I recently had the pleasure of meeting with Richard Tango-Lowy, owner and master chocolatier of Dancing Lion Chocolates in Manchester. Richard was originally a physicist years ago, but he decided to follow his passion by going abroad to study and earn his Master Chocolatier status from renowned institutions in France, Italy, and in North America before opening his shop.
While sampling some decadent chocolates, and over a couple of steaming bowls of divine drinking chocolate (mine had two different hot peppers diffused in it for a pop of flavor and a nice, warming sensation that lasted long after the last sip was finished), Richard discussed some interesting points with me about the history of chocolate, and about chocolate production.
First, there’s chocolate, made from cacao beans. They are grown from trees, harvested and fermented, ground up and often mixed with other ingredients such as milk, sugar and other ingredients to add flavor and texture to make the wonderful stuff we all know and love. Then, there is cocoa powder- this is made from ground cocoa beans in a process and the cocoa butter has been removed.
Beverages made from cacao beans are evidenced by artifacts dating from 1900 B.C. in areas that we now know as Mexico and South America. The Mayans and Aztecs used cocoa beverages for medicine, for sacred ceremonies, and as an elixir to help give their soldiers energy and fortitude in battle.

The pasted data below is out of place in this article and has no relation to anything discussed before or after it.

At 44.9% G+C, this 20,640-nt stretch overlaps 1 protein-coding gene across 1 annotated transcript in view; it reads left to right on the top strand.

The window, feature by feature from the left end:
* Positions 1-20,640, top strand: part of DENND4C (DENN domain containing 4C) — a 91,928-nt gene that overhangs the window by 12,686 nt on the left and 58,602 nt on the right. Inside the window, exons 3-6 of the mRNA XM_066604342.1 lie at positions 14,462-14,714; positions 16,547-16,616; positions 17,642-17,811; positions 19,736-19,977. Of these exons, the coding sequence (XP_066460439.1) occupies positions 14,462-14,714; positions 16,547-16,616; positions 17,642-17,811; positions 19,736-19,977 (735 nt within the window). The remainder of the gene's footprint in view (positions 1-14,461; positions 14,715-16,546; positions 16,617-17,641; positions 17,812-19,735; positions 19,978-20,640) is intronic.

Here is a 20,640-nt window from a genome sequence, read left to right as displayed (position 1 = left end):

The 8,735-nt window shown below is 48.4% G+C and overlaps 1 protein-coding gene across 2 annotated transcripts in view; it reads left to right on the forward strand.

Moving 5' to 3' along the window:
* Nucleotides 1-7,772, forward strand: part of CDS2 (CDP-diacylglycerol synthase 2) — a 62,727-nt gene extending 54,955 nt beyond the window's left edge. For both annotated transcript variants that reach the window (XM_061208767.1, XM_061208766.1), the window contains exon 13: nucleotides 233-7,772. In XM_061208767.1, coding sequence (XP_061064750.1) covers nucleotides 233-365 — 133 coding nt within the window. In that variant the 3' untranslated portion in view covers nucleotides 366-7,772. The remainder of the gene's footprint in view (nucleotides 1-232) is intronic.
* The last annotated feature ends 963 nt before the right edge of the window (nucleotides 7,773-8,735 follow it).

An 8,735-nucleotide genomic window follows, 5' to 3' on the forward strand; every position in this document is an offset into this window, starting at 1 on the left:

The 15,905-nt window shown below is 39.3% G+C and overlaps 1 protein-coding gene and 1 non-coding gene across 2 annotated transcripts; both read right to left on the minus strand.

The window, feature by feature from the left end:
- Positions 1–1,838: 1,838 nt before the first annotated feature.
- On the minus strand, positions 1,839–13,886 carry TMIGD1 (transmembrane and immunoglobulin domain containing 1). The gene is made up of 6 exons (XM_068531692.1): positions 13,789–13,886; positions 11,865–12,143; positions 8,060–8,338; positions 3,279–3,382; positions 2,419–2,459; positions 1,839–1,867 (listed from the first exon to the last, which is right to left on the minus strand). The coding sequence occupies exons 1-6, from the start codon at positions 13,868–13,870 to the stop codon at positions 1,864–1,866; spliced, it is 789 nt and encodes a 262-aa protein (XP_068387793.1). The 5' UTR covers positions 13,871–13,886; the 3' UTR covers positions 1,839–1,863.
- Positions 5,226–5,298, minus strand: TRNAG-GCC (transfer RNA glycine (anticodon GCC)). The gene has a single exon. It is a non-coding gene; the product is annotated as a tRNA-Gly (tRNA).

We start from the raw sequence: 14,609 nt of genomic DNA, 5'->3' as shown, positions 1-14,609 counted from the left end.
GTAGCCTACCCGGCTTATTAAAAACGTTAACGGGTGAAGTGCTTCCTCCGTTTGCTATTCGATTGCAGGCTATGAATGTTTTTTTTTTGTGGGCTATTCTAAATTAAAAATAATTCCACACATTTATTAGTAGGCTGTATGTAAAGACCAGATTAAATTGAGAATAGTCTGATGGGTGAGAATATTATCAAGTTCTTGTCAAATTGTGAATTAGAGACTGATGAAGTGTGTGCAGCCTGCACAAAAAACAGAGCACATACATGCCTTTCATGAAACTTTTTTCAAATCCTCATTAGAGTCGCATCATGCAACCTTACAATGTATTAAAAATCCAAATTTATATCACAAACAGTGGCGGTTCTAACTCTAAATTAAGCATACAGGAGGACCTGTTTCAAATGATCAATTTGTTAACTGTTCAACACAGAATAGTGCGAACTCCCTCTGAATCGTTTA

The addition of sugar and milk can be traced to later European history, when chocolate was made as more of a treat, though it was still largely ingested as drinking chocolate. Cocoa beans arrived on scene in some parts of Europe even before coffee, and chocolate houses where people could gather and imbibe this lusty drink became popular establishments- and places for general bad behavior. Here is an interesting article about the history of the raucous chocolate houses in London:
Unfortunately, modern mass manufacturers of chocolate who supply the U.S. do a couple of undesirable things to chocolate. First, they add lots of sugar. After all, we are Americans and we like things sweet! Second, they routinely remove the natural cocoa butter from the bean because it fetches more money sold as an additive for cosmetics. They then replace it with cheaper and less healthy fillers. Third, in the U.S., anything that has at least 15% chocolate in it, can be called chocolate. So, a “chocolate” bar off the shelf can be constructed of mostly flavorings, sugars, unhealthy oils, and artificial ingredients.
I was interested to learn from Richard that “milk chocolate” does not necessarily have more sugar than dark. In fact, the dark often includes more sugar to balance the more bitter and astringent flavors of the cocoa. So, even if you are not usually a milk chocolate fan, I recommend trying a selection when tasting- you might be surprised!